Today’s featured object is an extremely unlikely photograph of a tall young woman, standing in the Collinwood foyer and looking at nothing in particular. This is one of the ghosts currently infesting the house and leading everybody in circles. It’s been established that this woman was a servant in the 1890s, so I don’t know why somebody took a picture of her and stuck it in a photo album. Maybe they were having a scavenger hunt or something.

Now, once you’ve found an old photograph, there’s not that much you can do with it except look at it, and that doesn’t make for gripping television. I mean, 1960s soap operas tend to be kind of sedate, but there’s a general expectation that the pictures need to move, at least. That’s pretty much baseline.

687 dark shadows julia ghost

So the door slams shut on Julia, and then we get the usual bag of haunted house tricks — the window blows open and the curtains billow, the chandelier starts swaying around, and the candle blows out.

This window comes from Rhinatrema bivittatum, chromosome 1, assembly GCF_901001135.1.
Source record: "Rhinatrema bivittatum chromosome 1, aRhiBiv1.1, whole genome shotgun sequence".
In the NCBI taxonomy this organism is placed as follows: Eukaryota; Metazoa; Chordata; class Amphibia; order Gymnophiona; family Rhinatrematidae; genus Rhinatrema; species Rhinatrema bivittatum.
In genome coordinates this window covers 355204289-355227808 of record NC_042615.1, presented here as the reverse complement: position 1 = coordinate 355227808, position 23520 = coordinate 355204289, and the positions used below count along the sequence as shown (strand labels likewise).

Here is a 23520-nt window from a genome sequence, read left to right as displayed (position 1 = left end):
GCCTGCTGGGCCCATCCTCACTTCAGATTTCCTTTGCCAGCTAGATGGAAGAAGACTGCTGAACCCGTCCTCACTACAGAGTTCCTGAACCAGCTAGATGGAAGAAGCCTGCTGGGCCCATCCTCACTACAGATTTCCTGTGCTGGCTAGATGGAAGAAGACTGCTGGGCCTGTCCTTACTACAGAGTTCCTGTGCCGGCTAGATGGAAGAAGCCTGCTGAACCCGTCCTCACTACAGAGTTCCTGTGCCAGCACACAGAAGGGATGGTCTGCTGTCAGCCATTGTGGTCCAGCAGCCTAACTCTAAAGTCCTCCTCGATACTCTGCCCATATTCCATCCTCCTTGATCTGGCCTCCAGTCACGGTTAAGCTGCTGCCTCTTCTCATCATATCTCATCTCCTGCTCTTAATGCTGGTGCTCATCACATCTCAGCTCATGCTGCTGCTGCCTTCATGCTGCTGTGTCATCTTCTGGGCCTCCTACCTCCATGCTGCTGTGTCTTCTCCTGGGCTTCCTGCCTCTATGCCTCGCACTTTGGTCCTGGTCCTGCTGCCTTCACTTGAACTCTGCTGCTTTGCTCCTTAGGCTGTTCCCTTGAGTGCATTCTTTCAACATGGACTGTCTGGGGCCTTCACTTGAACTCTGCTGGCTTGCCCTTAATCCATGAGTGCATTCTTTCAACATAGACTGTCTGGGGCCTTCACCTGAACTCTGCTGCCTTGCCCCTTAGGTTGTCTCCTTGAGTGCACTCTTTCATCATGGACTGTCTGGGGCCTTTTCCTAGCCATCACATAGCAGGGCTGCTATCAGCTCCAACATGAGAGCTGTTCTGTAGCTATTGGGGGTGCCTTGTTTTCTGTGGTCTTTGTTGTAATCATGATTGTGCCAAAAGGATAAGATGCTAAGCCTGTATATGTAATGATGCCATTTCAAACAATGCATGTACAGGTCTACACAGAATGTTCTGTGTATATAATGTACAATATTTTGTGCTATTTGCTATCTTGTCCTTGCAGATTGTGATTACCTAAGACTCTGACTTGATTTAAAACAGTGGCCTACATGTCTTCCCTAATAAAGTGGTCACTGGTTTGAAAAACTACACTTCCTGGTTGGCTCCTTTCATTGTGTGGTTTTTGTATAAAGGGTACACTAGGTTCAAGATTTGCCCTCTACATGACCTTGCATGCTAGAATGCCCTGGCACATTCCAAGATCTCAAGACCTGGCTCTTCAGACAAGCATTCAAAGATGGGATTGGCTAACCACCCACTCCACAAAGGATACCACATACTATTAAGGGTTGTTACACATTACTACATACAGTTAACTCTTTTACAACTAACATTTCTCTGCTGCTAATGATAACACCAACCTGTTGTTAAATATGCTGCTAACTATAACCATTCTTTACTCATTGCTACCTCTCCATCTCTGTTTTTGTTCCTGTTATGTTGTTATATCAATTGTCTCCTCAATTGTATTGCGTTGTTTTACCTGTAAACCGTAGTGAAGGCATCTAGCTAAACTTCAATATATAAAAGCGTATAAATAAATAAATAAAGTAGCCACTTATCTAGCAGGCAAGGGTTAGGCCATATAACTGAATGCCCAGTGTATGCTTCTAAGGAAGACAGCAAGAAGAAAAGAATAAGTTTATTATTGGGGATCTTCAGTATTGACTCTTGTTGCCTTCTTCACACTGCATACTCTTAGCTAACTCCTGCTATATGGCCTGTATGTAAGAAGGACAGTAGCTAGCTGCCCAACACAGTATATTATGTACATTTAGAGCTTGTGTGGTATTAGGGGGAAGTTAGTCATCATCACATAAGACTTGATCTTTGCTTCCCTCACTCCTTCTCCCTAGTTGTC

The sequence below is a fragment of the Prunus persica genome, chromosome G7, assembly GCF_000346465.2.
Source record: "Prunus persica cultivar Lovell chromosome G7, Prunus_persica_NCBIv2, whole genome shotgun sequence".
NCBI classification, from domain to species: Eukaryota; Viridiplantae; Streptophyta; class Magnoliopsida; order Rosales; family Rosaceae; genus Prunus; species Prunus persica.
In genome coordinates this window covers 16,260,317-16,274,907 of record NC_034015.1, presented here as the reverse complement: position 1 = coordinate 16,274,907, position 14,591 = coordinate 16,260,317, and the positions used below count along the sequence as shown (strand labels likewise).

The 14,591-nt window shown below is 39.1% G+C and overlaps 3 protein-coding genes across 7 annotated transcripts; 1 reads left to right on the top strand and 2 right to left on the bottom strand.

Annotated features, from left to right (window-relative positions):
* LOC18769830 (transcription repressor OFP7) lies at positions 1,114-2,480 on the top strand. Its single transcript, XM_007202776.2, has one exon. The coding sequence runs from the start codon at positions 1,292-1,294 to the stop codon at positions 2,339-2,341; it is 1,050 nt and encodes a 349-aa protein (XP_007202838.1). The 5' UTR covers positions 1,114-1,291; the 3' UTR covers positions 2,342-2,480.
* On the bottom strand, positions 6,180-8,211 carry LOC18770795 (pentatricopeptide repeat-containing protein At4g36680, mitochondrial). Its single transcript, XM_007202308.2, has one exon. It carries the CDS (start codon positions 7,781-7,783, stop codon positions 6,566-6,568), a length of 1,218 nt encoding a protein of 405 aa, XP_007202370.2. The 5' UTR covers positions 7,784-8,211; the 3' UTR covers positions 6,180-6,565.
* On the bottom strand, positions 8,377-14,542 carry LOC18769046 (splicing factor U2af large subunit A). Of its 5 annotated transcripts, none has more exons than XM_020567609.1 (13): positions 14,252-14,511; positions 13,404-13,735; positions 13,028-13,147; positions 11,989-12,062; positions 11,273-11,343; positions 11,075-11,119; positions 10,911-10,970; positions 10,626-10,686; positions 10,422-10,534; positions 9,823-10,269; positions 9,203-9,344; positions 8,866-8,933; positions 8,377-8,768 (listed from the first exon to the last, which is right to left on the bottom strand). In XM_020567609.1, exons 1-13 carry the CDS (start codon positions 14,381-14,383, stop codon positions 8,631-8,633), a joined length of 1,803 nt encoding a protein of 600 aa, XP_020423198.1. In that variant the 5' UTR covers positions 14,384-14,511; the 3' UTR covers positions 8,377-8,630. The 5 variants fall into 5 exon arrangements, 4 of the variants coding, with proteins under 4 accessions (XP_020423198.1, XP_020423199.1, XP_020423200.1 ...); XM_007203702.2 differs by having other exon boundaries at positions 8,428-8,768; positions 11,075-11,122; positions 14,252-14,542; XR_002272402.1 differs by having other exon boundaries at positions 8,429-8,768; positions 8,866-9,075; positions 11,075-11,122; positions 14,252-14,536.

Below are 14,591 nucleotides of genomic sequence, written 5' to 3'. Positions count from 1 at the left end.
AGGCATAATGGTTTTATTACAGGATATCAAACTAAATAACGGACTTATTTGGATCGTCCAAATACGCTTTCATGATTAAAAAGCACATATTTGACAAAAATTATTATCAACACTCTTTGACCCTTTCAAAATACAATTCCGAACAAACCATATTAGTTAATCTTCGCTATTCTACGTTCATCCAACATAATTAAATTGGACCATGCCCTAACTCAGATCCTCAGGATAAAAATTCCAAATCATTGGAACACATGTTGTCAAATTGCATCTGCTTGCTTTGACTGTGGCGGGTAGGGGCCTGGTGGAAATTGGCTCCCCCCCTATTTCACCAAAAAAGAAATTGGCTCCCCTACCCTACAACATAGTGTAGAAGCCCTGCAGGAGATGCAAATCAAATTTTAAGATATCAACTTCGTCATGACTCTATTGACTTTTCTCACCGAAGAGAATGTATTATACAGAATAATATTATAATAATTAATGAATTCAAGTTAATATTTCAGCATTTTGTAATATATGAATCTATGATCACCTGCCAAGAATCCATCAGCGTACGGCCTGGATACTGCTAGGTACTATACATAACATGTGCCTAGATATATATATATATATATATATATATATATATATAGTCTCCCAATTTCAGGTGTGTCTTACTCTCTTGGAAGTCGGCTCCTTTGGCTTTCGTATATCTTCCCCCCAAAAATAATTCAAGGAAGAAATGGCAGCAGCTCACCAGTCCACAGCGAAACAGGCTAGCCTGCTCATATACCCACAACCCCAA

Julia gets kind of overwrought about it, crying and pounding on the door, although this is honestly not the scariest thing she’s seen lately. A few weeks ago, she watched a vampire smack a rampaging werewolf in the face with his cane. This is nothing.

687 dark shadows julia barnabas photo

So Barnabas comes in, and the haunted house routine comes to an abrupt end — but when Julia tries to show him the photograph, it’s mysteriously vanished from the album. They stand around and talk about it for exactly one minute and six seconds, and then we’re done with that, and we’re off to look at something else. I’m telling you, we do not have time to dawdle these days.

687 dark shadows chris pain

So it’s off to the next sequence on today’s program: the young bachelor werewolf at home. Chris is returning from a pleasant date with Carolyn, humming and smiling — and all of a sudden, he’s doubled over with pain.

687 dark shadows chris julia barnabas hurry

Chris makes a frantic call to Barnabas and Julia, and they rush over to the cottage to help. This is the agony that Chris always feels just before he turns into a werewolf, but there isn’t a full moon, and he shouldn’t be changing. I guess everybody’s in a hurry today.

Barnabas:  How much time do we have before the change begins?

Chris:  I don’t know — fifteen, maybe twenty minutes…

Barnabas:  That’ll give us enough time to get you to the mausoleum.